May 22, 2015
May 22, 2015
This week, the Texas Supreme Court released one new opinion discussing application of the medical peer review committee and medical committee privileges. This is the first time the Court examined the exception to the privileges and is of utmost importance to those of us that represent hospitals, doctors, and other medical services providers that conduct or are subjects of peer review and credentialing activities.
In re Memorial Hermann Hosp. Sys. et al, Case No. 14-0171: http://www.txcourts.gov/media/981611/140171.pdf
In this mandamus proceeding involving the medical committee and medical peer review committee privileges, the Court was confronted for the first time with application of the privileges and the anticompetitive action exception. The Plaintiff, allegedly groundbreaking heart surgeon Dr. Gomez, asserted causes of action for business disparagement, defamation, tortious interference with prospective business relations, and improper restraint of trade under the Texas Free Enterprise and Antitrust Act of 1983 (“TFEAA”). The case arose as a result of the opening of a rival hospital to Memorial Hermann Hospital and its attempts to allegedly use a whisper campaign against Dr. Gomez to discredit him and prevent surgical referrals after his decision to conduct some of his groundbreaking robotic heart surgeries at the rival hospital. Prior to this alleged campaign, Memorial Hermann actively used Dr. Gomez with prominence in its marketing activities for the hospital’s surgical services. Following his decision to use the other hospital, Memorial Hermann allegedly began questioning mortality rates of Dr. Gomez’s procedures and allegedly making comments related to Dr. Gomez’s competence. According to Dr. Gomez, this activity was calculated to scare other surgeons from using the competitor’s facilities. In an effort to prevent Dr. Gomez from discovering certain documents, Memorial Hermann asserted the medical committee and medical peer review committee privileges to prevent production. The trial court agreed with Dr. Gomez the documents were discoverable and the court of appeals refused to grant mandamus relief. The Texas Supreme Court granted mandamus finding some documents privileged and others falling within the anticompetitive action exception to the privileges.
Texas Occupation Code Section 160.007 protects from disclosure a medical committee’s and medical peer review committee’s materials in a variety of circumstances, but it allows production for proceedings, records, or communications that are relevant to an anticompetitive action.
First, the Court agreed with Memorial Hermann that the records at issue were protected under the medical committee and medical peer review privileges. The Court then examined a variety of sources to determining the meaning of the phrase” anticompetitive action” found in the statute’s exception. The Court concluded that the phrase included not only antitrust actions but claims for violation of the TFEAA and tortious interference with prospective business causes of actions, as alleged by Dr. Gomez.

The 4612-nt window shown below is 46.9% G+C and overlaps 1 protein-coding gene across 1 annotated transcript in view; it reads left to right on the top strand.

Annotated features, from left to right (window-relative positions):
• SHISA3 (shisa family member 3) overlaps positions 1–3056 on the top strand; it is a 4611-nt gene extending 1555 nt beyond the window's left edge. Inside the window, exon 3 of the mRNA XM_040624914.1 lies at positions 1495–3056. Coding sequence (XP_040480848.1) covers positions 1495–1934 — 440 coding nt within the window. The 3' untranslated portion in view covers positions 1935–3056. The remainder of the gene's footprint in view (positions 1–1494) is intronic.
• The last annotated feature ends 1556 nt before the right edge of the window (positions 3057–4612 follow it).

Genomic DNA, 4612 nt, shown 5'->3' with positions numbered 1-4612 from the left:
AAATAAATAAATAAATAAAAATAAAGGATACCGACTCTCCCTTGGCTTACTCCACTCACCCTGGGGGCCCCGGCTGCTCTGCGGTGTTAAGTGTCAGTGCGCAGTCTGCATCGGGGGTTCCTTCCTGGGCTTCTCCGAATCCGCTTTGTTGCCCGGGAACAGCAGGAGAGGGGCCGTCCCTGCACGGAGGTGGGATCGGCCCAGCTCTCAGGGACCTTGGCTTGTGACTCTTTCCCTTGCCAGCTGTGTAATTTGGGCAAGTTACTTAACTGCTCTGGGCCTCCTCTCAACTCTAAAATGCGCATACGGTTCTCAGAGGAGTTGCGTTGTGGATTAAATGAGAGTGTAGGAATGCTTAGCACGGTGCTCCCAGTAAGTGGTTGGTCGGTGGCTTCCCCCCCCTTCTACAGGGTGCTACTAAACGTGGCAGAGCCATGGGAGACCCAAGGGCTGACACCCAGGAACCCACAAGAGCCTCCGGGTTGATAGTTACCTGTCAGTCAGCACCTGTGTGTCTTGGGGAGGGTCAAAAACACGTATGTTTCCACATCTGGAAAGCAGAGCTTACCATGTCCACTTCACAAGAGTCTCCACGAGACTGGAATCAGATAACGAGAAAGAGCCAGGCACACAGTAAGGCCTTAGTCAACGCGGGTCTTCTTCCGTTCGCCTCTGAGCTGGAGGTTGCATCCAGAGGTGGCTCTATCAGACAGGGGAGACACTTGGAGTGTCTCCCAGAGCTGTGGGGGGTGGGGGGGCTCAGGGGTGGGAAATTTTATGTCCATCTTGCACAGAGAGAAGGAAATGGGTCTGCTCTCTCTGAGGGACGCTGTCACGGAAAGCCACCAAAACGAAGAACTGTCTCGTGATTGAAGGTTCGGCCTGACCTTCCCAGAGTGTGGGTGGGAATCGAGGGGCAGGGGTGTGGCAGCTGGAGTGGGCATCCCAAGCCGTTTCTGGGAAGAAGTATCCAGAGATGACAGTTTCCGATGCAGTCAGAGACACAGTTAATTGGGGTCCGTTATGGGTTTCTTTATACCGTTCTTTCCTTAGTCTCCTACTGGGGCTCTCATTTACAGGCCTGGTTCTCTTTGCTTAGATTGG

The Court then looked at the burden of proof necessary under to invoke the exception. Memorial Hermann argued Dr. Gomez bore the burden of establishing the relevance of the documents to his anticompetitive causes of action and the trial court served a gate keeping function. The Court disagreed. It held all that was necessary was for the trial court to determine plaintiff’s entitlement to the exception based upon his pleadings. It encouraged defendants to judiciously use special exceptions to require the plaintiff to clarify his vague allegations and narrow the range of facts that will be of consequence in the action. The Court also upheld the trial court’s finding that Dr. Gomez had pleaded anticompetitive actions and did not abuse its discretion in finding the documents were relevant to his causes of action.
The Court found that any affidavits submitted to the trial court are not subject to the privilege at all and that the hospital by-laws were also not privileged. The Court went on to find that information related to mortality rates, referral rates, physician volume, Memorial Hermann’s plans to differentiate itself from other cardiovascular hospitals and its geographical marketing plan were all relevant to Dr. Gomez’s actions and not subject to the privileges. However, the Court held that documents not related to those topics were privileged.
Because Memorial Hermann stipulated that the documents sought were the records and proceedings of a medical peer review committee, the Court avoided analyzing the possible additional protections under or contradictions between statutes in the Health and Safety Code and Occupations Code that might apply solely to medical committees that are not deemed medical peer review committees.
We hope this edition of the Texas Supreme Court Update is of use to your practice. This case will be of considerable significance to those of us that represent doctors, hospitals, ambulatory surgery centers, and other medical services providers or medical business managers in their commercial litigation needs. Please don’t hesitate to contact The Bassett Firm if you need any advice or analysis of how this case could impact your business or practice.
The Bassett Firm